by Lowell Ponte
“There is no such thing as a global anthem, a global currency, or a global flag,” said President Donald Trump at the Conservative Political Action Conference days ago. “This is the United States of America that I’m representing.”
But there is a global currency, wrote economist Ralph Benko: the U.S. Dollar, which since the end of World War II has been the “world’s reserve currency”…once a blessing but now a curse.
The dollar was formally crowned with this title and power then by the Bretton Woods Agreement, whereby most of the world’s industrial nations agreed that the U.S. currency would be pegged to gold at a fixed value of $35/ounce, and other major currencies would be pegged to the dollar.
The French finance minister Valery Giscard d’Estaing once called this America’s “exorbitant privilege” because we could print a $100 bill for pennies – but other nations had to buy our money, the currency of international trade, by selling actual goods.
But the French would have their revenge after we had printed mountains of money out of thin air to fund the Vietnam War. In 1971, to prevent France from buying all the gold in Fort Knox by converting its accumulated paper dollars, President Richard Nixon in 1971 abruptly terminated our last vestige of a gold standard, and the dollar’s value began to drift rapidly downward.
What one dollar could buy in 1971 would today cost at least six dollars – a 500% loss in value. But things might have been even worse.
With the dollar’s golden anchor gone, President Nixon used America’s might to secure another. He agreed to defend the Saudis in exchange for their agreement to sell their oil only for dollars. We thus jumped from a gold standard to an oil standard, the “Petrodollar.” This preserved the dollar’s status as the world reserve currency – but it tied us to an alliance in the unstable Middle East that could cost treasure, blood, and liberty – and that, along with the Cold War, has turned the U.S. into an empire, as monetary expert Craig R. Smith and I explain in our 2016 book Money, Morality & The Machine: Smith’s Law in an Unethical, Over-Governed Age.
America and President Trump now have three options, according to economist John D. Mueller.
(1) We can try to muddle through using the current dollar standard. Two problems: this condemns us to perpetual economic chaos because of what economists call the Triffin Dilemma; we, in effect, must uphold the entire global economy with money we print, and if we use fiat money printed out of thin air, this is unsustainable. And second, if the Saudi royal family collapses or withdraws support, the dollar will go up in a blaze of inflation as its value burns to ashes.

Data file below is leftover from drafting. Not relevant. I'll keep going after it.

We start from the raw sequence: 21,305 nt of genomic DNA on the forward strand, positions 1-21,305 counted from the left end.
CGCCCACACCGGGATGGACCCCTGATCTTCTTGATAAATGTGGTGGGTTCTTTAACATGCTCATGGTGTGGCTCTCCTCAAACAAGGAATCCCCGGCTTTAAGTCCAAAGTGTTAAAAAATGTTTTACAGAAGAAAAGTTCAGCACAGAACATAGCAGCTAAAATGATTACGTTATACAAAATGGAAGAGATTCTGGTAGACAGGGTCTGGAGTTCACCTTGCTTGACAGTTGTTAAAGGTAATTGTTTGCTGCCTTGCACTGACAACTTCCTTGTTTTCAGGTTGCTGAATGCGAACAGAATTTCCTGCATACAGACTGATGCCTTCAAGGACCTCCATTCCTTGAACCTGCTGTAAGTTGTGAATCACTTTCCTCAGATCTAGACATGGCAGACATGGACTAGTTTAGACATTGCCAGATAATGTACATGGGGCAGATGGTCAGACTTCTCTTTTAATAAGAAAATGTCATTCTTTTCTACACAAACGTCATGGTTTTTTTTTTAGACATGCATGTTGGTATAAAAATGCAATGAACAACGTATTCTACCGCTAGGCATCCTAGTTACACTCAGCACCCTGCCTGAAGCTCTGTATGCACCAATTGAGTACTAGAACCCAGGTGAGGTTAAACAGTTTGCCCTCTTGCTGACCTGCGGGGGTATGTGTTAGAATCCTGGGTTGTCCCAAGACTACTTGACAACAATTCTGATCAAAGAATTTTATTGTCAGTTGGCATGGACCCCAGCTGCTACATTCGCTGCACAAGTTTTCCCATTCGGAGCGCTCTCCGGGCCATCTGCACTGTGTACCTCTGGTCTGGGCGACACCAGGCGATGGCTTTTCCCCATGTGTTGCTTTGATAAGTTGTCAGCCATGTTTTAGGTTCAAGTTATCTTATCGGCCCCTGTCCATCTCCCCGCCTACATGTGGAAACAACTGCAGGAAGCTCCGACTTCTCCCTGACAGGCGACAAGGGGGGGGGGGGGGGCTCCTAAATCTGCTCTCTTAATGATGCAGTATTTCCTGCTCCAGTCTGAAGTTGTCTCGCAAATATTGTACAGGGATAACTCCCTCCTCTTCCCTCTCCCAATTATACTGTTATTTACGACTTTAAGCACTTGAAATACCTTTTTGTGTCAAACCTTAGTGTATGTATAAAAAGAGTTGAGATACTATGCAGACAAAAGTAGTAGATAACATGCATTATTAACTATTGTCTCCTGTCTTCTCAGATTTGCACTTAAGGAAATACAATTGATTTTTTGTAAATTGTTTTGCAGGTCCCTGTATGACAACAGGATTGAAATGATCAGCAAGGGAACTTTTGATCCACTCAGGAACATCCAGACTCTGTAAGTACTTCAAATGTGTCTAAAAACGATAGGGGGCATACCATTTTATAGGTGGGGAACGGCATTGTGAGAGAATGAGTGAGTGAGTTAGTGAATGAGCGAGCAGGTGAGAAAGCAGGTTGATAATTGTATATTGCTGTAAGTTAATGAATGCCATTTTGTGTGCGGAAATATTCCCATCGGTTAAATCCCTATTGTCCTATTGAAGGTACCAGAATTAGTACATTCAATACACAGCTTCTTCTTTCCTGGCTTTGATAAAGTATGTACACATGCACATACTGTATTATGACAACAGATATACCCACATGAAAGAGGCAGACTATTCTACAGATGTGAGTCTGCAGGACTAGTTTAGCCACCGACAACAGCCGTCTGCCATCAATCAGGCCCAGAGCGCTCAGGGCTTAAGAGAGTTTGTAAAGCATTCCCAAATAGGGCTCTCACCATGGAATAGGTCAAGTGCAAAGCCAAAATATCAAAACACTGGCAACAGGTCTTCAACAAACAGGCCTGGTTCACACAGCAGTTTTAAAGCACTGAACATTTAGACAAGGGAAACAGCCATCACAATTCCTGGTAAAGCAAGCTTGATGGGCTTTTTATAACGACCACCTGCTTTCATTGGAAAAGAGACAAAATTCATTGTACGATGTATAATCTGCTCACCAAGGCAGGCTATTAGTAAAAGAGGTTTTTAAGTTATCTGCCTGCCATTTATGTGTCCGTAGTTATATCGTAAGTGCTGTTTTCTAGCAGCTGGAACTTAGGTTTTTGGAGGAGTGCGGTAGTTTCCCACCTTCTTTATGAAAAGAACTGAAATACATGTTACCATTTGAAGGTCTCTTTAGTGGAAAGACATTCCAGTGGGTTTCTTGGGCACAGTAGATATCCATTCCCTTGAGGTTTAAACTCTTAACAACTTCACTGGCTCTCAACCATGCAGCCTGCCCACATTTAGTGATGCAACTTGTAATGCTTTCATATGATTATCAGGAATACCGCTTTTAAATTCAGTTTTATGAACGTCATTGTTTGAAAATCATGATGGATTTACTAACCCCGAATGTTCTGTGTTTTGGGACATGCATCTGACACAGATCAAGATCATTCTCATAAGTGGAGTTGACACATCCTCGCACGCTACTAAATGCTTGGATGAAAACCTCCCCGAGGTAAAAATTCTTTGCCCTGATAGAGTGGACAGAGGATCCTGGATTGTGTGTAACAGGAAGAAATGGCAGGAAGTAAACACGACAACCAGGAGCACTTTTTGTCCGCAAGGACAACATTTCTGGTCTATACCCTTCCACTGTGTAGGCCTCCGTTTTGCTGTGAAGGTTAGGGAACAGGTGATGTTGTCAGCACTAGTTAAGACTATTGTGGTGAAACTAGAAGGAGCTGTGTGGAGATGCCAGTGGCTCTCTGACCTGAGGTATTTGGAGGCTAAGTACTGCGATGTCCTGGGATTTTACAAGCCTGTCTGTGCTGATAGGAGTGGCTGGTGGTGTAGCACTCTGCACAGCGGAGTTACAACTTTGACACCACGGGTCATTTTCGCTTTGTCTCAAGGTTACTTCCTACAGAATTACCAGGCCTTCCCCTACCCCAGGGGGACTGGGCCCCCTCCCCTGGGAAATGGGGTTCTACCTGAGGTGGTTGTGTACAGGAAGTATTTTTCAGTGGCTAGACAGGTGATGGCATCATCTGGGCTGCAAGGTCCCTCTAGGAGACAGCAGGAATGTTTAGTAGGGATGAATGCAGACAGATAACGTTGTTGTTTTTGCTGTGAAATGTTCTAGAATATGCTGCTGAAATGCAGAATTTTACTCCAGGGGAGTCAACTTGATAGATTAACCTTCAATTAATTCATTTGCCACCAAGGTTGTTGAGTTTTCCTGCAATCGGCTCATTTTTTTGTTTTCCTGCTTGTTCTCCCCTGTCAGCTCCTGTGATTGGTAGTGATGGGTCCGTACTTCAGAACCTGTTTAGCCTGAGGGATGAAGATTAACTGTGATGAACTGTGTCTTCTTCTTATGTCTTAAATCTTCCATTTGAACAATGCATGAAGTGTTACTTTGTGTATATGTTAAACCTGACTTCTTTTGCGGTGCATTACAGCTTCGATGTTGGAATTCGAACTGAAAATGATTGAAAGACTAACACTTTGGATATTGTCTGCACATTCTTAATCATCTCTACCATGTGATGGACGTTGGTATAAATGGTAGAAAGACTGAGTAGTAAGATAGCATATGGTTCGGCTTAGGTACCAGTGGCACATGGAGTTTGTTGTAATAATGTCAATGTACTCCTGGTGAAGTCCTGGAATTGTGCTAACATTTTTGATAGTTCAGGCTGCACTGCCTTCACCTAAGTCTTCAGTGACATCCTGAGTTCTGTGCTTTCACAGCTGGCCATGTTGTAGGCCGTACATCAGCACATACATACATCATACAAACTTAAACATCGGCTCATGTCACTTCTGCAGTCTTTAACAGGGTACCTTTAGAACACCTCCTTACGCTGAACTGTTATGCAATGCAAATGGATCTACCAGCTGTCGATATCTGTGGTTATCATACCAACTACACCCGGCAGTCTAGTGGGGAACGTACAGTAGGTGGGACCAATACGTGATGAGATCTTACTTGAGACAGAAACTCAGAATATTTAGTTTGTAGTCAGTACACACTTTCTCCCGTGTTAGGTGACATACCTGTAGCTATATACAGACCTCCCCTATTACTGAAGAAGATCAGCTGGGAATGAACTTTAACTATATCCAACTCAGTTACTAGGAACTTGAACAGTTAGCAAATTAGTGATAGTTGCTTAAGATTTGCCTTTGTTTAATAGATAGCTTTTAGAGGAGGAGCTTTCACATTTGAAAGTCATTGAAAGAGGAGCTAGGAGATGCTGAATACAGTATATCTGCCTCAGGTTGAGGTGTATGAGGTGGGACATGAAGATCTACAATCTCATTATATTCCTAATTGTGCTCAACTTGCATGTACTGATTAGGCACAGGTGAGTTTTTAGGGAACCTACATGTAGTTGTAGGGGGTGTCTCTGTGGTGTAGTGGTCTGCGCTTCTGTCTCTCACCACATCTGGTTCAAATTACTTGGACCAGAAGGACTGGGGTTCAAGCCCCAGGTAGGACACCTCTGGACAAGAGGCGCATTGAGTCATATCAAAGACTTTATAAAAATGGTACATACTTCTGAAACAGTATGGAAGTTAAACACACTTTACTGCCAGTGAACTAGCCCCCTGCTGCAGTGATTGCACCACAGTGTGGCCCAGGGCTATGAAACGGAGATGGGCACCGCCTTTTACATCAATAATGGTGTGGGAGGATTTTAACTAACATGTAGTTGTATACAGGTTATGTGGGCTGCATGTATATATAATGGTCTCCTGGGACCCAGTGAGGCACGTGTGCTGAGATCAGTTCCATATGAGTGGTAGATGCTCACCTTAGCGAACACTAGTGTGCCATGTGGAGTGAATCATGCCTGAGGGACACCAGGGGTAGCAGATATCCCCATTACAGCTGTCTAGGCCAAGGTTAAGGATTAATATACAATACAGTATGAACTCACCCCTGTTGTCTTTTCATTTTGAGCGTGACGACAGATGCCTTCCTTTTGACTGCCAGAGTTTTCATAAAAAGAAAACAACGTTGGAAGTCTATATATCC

(2) We can let the International Monetary Fund (IMF) create its own currency from Special Drawing Rights (SDR) to carry the global economy, shifting the burden off America’s Atlas shoulders. Trouble is, the IMF is highly political and arbitrary, and not necessarily in a pro-U.S. Direction. It has wanted to impose a global tax on the rich, and to favor a world government. The U.S. would lose its global reserve currency power.
(3) President Trump could move toward a new modernized international gold standard that could restore our currency’s power and end our dependency on the Saudis. Such Monetary Rearmament could begin with Mr. Trump naming pro-gold standard people to the Federal Reserve Board. Trump has already spoken favorably of the Gold Standard, which if approved could increase the value of gold to $5,000 or more per ounce. This change would be manna from heaven from those who got gold for pennies on the new dollar.
For a fascinating interview with Lowell Ponte, contact: Sandy Frazier firstname.lastname@example.org 516-735-5468
For a media copy of Craig R. Smith and Lowell Ponte’s latest book, Money, Morality & The Machine: Smith’s Law in an Unethical, Over-Governed Age, contact: David Bradshaw, email@example.com 602-918-3296
Ralph Benko, “President Trump: Replace The Dollar With Gold As The Global Currency to Make America Great Again,” Forbes, February 25, 2017.
John D. Mueller, “Trump’s Real Trade Problem Is Money,” Wall Street Journal, January 25, 2017.
Tyler Durden, “Donald Trump, Saudi Arabia, And The Petrodollar,” ZeroHedge, February 22, 2017.